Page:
Today you get a glimpse into the mind of a talented author friend of mine. Daniel Craig Roche is a New England native who writes mostly for young
adults. He has over thirty short stories, poems and memoirs published
both in print and in several online magazines, including YARN (Young
Adult Review Network.) His YA novel ‘Corpse Lily,’ is due for release
in 2019 (Rhetoric Askew Publishing.)
(Here’s a link to one of my stories. If you like this kind of writing,
then you should enjoy my novel, Corpse Lily, coming later this year.
Can you share a snippet of your work with us?
This is my favorite scene from Corpse Lily because it’s a pivotal
moment in the book, where the main character is forced to reconsider
the way he’d been treating his family.
“Her moron boyfriend had too much to drink and got behind the wheel of a car. My Adrianne was in the passenger seat. He ran that stop sign back there, and that was the end of her.”
A tear streaked down Gene’s cheek. It surprised him, so he wiped it and held his hand in front of his face.
“Oh my God! Gene, are you crying?”
“Looks that way,” he said. “Sorry about that.”
Her face exploded in a smile. “Don’t be sorry! I didn’t know you had it in you. That’s so sweet!”
“But I still don’t understand. You said your relationship with Adrianne grew, but how can your relationship grow when the last thing you two shared was an argument? Your final feelings toward one another were anger.” He reached for more words but couldn’t find any, so he repeated himself. “I just don’t understand.”
“It’s hard to explain,” she said. “I drive through that intersection every day, and it wasn’t easy, not at first. When I started working for you I avoided it, leaving for work early, just so I could take a detour. As time passed, I guess I realized it was something I needed to deal with. My Adrianne was gone and there was nothing I could do about it. And now I’m thankful, because one day I finally built up the courage to face that damned intersection, and everything became clear from that moment on.”
Sylvia eased onto the highway and focused her eyes straight ahead. “I remember it like it was yesterday. My hands shook uncontrollably when I first approached that stop sign, and when I finally peered over at that tiny white cross — all that remained of my daughter… I burst into tears. But then, out of nowhere, this overwhelming feeling of peace came over me. I just knew she was right there in the car with me. I could feel her.”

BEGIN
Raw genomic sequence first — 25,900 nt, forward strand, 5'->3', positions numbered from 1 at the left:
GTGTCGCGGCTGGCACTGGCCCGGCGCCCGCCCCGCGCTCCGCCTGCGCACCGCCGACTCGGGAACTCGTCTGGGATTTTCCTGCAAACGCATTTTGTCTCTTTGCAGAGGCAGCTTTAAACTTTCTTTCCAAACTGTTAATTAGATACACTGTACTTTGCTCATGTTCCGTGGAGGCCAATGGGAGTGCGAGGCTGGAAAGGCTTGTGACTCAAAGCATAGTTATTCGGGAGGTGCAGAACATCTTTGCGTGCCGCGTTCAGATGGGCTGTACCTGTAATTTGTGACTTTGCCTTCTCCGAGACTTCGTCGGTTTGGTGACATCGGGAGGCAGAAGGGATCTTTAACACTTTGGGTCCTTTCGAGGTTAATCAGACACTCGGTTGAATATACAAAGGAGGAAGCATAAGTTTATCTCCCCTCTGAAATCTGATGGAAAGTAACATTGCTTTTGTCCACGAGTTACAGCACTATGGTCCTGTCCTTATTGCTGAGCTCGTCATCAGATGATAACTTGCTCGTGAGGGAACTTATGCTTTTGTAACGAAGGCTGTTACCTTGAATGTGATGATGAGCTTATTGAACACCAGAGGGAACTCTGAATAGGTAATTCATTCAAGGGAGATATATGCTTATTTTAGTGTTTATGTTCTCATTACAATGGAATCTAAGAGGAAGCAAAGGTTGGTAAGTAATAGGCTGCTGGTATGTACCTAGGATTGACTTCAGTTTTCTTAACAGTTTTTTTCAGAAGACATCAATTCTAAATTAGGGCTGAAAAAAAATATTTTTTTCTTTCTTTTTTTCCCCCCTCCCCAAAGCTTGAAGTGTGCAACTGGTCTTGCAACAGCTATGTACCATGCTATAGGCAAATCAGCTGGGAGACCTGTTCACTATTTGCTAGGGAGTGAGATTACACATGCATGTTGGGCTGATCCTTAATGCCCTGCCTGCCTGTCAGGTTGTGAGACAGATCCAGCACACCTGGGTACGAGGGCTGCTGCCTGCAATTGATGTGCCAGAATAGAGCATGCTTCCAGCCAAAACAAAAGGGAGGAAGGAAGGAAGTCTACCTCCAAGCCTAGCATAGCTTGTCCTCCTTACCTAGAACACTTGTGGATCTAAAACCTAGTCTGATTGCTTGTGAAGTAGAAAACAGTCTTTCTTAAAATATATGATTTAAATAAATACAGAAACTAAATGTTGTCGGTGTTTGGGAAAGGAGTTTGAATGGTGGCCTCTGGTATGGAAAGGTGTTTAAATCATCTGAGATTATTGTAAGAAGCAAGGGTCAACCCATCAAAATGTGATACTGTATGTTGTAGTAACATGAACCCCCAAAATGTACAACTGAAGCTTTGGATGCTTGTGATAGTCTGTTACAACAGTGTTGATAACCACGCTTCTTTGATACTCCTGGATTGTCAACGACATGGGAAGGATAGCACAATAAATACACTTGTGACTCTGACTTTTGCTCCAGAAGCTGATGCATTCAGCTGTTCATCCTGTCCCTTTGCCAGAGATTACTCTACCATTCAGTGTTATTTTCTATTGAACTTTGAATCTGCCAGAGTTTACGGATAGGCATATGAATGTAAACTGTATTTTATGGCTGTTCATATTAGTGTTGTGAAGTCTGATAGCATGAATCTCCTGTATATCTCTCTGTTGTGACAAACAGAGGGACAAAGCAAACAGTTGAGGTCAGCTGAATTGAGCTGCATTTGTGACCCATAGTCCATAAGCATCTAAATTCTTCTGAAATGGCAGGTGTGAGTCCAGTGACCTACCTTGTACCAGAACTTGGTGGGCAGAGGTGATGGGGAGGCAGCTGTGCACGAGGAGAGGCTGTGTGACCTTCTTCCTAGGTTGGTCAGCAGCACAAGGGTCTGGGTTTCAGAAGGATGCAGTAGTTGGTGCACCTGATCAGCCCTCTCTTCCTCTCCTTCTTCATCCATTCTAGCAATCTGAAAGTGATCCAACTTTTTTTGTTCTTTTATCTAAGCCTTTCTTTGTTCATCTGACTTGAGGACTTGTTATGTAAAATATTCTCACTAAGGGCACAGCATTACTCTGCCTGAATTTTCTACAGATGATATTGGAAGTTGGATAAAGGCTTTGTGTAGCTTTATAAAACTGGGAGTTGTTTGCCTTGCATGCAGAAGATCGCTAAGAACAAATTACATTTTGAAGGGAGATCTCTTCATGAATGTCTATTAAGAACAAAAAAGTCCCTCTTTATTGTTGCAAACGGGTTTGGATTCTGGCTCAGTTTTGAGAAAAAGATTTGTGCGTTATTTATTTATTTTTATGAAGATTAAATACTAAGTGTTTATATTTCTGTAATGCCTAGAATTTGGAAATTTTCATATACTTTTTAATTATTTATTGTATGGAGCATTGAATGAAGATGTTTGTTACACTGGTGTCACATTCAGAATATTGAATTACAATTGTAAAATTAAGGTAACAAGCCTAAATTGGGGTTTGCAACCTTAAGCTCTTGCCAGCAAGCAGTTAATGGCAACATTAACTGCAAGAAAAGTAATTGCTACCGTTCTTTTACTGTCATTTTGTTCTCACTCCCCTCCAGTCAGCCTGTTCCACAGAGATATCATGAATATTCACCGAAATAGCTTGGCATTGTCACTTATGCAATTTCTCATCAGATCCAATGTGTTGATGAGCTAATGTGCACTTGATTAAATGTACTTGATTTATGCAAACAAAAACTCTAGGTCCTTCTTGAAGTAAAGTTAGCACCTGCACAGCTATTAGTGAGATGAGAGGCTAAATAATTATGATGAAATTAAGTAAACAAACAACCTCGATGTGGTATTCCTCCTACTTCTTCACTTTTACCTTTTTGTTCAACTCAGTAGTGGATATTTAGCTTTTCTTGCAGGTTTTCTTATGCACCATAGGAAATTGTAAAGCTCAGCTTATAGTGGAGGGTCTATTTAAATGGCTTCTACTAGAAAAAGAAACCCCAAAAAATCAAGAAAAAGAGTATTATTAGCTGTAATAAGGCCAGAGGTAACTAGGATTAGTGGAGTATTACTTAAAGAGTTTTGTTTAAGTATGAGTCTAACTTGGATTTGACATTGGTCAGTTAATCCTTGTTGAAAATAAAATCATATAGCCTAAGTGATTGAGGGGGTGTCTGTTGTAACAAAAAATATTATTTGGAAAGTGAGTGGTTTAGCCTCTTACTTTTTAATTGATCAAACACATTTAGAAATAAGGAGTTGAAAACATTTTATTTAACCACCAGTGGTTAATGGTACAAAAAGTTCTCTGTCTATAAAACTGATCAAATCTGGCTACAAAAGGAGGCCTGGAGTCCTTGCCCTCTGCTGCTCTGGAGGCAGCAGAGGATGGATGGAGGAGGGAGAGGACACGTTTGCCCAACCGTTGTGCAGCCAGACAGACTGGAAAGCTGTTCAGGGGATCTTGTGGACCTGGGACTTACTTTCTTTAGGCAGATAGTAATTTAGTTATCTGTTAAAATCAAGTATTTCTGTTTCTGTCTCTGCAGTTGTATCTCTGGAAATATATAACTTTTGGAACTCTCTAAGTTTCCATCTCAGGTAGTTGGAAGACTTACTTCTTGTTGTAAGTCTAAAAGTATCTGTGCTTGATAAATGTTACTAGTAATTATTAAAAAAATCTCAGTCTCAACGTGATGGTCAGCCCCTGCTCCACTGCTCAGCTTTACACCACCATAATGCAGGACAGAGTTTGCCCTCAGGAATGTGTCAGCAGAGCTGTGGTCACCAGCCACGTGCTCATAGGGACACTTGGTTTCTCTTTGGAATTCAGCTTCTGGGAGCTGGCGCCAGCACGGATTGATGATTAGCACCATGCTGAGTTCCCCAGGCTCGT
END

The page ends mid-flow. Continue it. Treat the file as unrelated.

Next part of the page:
Gene tried to understand. “You could feel her?”
She waved her hand. “Oh, I know it sounds silly, but believe me, a mother knows when her children are around. There’s this feeling of emptiness when your child is gone.”
“Absolutely. I remember the first day Adrianne started kindergarten. I could sense it the moment she stepped onto the bus, like some invisible bond was broken. I didn’t feel right until she came back that afternoon. I remember lifting her up into my arms and carrying her into the house. I was whole again. I felt the same way when she had her first sleep-over, and when she left for camp every summer, feeling lost until she returned to me again. And of course, I really felt it when she died.”
“But she never came back,” Gene said. “How did you ever feel whole again?”
“That’s just it, Gene. She did come back. She comes back every day. Back there at the intersection.”
Which qualities of yourself do you pour into your characters?
I poured a lot of myself into the antagonist, a seventeen year old named Paul. I suffered with the same alcohol addiction when I was his age, and used that to create his character. Paul doesn’t care about anything except drinking and spending time with his girlfriend, and he’ll do whatever it takes to make sure both happen as often as
Where do you find the majority of the books you read?